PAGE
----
We embrace the fact that every child is different, and therefore, the educational needs of every child is different. This is certainly the case for children with Special Educational Needs.
What are Special Educational Needs?
A child or young person has special educational needs if he or she has learning difficulty or disability which calls for special educational provision to be made for him or her.
A learning difficulty or disability is a significantly greater difficulty in learning than the majority of others of the same age.
Special educational provision means educational or training provision that is additional to, or different from that made generally for others of the same age in a mainstream setting in England.
Health care provision or social care provision which educates or trains a child or young person is to be treated as special educational provision (Code of Practice 2014).
How does a school know if children need extra help?
We know when pupils need help if:
- Concerns are raised by parents/carers, teachers, or the pupil’s previous school
- A pupil asks for help
- Tracking of attainment outcomes indicate a lack of progress
- Pupil observation indicates that they have additional needs in one of the four areas
- 1. Communication and Interaction
- 2. Cognition and Learning
- 3. Social, mental and emotional health
- 4. Sensory/physical
What should I do if I think my child may have special educational needs?
If you have concerns then please firstly discuss these with your child’s teacher. This may then result in a referral to the school SEN Inclusion Team. All parents will be listened to. Their views and aspirations for their child will be central to the assessment and provision that is provided by the school.
We have published our draft Disability Equality Scheme on our website in order to give disabled people a chance to comment on the Scheme.
An announcement from Family fund…
”We are very pleased to confirm that the Department for Education has committed an additional £10 million in emergency funding for Family Fund, in response to the Coronavirus outbreak. This will make an incredible difference, and help us support thousands more families in England during this crisis.”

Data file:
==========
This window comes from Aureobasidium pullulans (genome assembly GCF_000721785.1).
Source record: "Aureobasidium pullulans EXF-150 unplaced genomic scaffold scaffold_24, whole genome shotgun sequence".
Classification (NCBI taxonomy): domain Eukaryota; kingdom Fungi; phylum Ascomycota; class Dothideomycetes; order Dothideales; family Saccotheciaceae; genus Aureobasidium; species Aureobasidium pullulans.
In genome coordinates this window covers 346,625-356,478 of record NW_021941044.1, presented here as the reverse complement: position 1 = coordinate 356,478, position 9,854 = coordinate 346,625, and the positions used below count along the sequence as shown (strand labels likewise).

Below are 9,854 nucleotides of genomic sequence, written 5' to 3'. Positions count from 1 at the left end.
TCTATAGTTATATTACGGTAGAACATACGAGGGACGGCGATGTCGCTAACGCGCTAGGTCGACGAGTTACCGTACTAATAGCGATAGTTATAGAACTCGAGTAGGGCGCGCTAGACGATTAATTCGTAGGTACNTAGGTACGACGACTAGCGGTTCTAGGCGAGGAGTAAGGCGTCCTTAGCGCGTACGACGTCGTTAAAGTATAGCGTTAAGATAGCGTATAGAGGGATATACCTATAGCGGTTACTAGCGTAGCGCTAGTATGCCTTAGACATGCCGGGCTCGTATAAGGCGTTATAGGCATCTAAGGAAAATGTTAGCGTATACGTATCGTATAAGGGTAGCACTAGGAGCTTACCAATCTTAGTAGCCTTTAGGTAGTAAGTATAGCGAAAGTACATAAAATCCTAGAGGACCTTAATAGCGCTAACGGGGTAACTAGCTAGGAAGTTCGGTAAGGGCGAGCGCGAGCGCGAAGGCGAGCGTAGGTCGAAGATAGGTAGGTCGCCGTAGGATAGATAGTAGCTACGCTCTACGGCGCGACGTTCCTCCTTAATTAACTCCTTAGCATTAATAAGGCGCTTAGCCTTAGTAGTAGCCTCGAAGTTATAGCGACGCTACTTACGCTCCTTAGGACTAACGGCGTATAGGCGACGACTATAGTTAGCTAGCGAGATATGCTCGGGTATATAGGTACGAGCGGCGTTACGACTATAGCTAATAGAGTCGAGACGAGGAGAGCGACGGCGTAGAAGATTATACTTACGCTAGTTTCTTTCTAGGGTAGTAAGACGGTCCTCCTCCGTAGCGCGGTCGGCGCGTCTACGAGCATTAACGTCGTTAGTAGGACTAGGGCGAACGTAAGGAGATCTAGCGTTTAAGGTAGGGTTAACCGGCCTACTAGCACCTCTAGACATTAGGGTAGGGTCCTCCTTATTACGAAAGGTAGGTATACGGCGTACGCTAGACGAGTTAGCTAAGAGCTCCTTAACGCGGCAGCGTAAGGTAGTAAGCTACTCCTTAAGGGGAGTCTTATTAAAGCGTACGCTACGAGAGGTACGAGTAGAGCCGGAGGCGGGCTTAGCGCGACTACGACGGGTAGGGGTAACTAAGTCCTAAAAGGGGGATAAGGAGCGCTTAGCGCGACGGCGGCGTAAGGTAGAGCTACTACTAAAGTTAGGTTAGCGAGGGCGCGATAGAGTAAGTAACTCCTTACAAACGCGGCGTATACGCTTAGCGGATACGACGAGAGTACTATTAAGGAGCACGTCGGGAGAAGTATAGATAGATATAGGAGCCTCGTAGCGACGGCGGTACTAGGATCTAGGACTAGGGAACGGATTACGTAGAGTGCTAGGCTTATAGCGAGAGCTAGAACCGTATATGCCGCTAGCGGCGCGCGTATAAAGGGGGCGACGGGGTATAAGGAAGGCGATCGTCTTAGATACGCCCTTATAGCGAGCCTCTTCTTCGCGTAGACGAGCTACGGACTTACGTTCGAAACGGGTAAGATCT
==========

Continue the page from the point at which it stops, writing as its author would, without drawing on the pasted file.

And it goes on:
Find out more; including how to apply, by clicking here
Sources of support
For families with disabled children, they have free online workshops for parents/carers, you can find more information on their website: https://contact.org.uk/about-us/family-workshops/
They also have a closed Facebook group for families with disabled children which has recently been set up. https://contact.org.uk/news-and-blogs/new-closed-facebook-group/
They discuss money matters, encouraging positive behaviour and well being.
Please send comments to Laura Smith Assistant Principal/SENCO at firstname.lastname@example.org
FACE – Walsall Parent Carer Forum
FACE Walsall is the Parent Carer forum for the borough of Walsall and is led by parents for parents and carers of children and young people aged 0-25 with additional support needs and disabilities in Walsall. They work in partnership with commissioners and service providers across health, social services and education. For more information, click here.
Walsall Information Advice and Support Service (SEND)
Walsall’s Special Educational Needs and Disabilities Information and Advice Support (SENDIAS) service provides free and impartial support to children and young people with Special Educational Needs and Disabilities (SEND), and their parents and carers.
Click here for more information.